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My One Big Mistake November 20, 2007

Posted by Mitch in General, Life in Japan.
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My house has been invaded. I woke up this morning and went about my morning business: shower, brushing my teeth, checking my emails. I was oblivious to the fact that I had, in a way, been robbed. Burgled whilst asleep by a creature of the night. It was only upon leaving my humble abode that I discovered the intrusion.

I opened my door and was met with the sight of torn open bin bags, scattered rubbish and upset dreams. Having missed the non-burnable rubbish that went out on Friday (Japan separates their rubbish into things that can be burnt and those that can’t), I had stacked the bags outside my front door so as not to make my apartment smell anymore than it does already. That, my friends was my one big mistake.

Even though I never saw the culprit, I know in my heart of hearts who it was that attacked my home. It wasn’t a dog or a cat. It wasn’t even a rat or a fox. No; the thing that scattered my refuse around my front porch was the infamous tanuki.

The translation of tanuki into English is a little misleading, if I’m honest. Apparently, this rather cute (but annoying and rubbish-consuming) critter is a known as a raccoon dog. This is a misnomer just because it looks nothing like a dog and probably shares very little common ground with our faithful friends. Raccoon, I’ll allow, but dog? No. It’s sort of like a cat and a raccoon with a bit of rat thrown in there. It’s Nature’s hodgepodge – an experiment in gene-splicing gone wrong, if you ask me. The Japanese, however, have a tendency to revere them. They’re known for being quite Tanuki - Cute But Deadlyvirile and having rather large testicles. Therefore, there are numerous statues available in the form of a tanuki, complete with oversized balls. I’ve heard tell that these statues have something to do with fertility, but I reckon the Japanese people just want big-bollocked raccoon dogs adorning their homes. A Pottery Statue of a Tanuki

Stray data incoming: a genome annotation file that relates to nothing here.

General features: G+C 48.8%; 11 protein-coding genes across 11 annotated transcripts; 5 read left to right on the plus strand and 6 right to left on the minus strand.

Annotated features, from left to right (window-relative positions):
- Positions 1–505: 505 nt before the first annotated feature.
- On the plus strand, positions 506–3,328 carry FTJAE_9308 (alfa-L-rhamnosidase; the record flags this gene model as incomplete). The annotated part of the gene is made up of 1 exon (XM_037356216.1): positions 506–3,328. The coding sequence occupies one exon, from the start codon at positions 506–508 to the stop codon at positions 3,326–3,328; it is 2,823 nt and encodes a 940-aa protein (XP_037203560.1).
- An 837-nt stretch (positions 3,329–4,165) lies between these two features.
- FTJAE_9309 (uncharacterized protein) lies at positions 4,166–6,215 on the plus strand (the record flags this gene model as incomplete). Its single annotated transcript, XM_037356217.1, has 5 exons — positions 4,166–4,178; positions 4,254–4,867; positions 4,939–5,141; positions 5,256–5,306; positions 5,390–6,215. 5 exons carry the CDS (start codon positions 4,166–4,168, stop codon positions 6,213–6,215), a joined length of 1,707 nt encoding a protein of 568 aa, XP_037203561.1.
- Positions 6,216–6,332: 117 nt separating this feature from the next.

Having cleaned up the rubbish as best I could, I rushed off down to my elementary school. Luckily, this is the one I like and I had a really good day there yesterday. My lessons all worked perfectly as planned and the kids actually learnt something that they could put into practice. Today, however, has turned out to be a little less successful.

I wandered into my 4th grade class today, fully prepared to impart to them the days of the week and the names of the months. When I started off with “In Japanese you say Nichiyōbi and in English we say…” I was cut off by the class saying in chorus “Sunday!” My stomach felt like it dropped out my arse. They knew it all. I went through all 7 days and they knew every single one. No Japanese accent on the words (well, maybe a little, but that’s beside the point). They knew it. I had conversation exercises planned and everything and with one word this class had taken my lesson plan, shat on it, screwed it up and set fire to it in front of me. They didn’t know the names of the months, so I got to teach them that, but my lesson was seriously lacking, if I’m honest. Luckily, I’d anticipated that something may have gone wrong, so I just recapped on the names of some fruit and we played a game that I’ve been playing with the younger ones. So now I’ve got to plan an entire new lesson for the older kids as I have two more classes with them tomorrow. Not really what I wanted to do, but I can’t go in there with nothing. Back to the drawing board it is!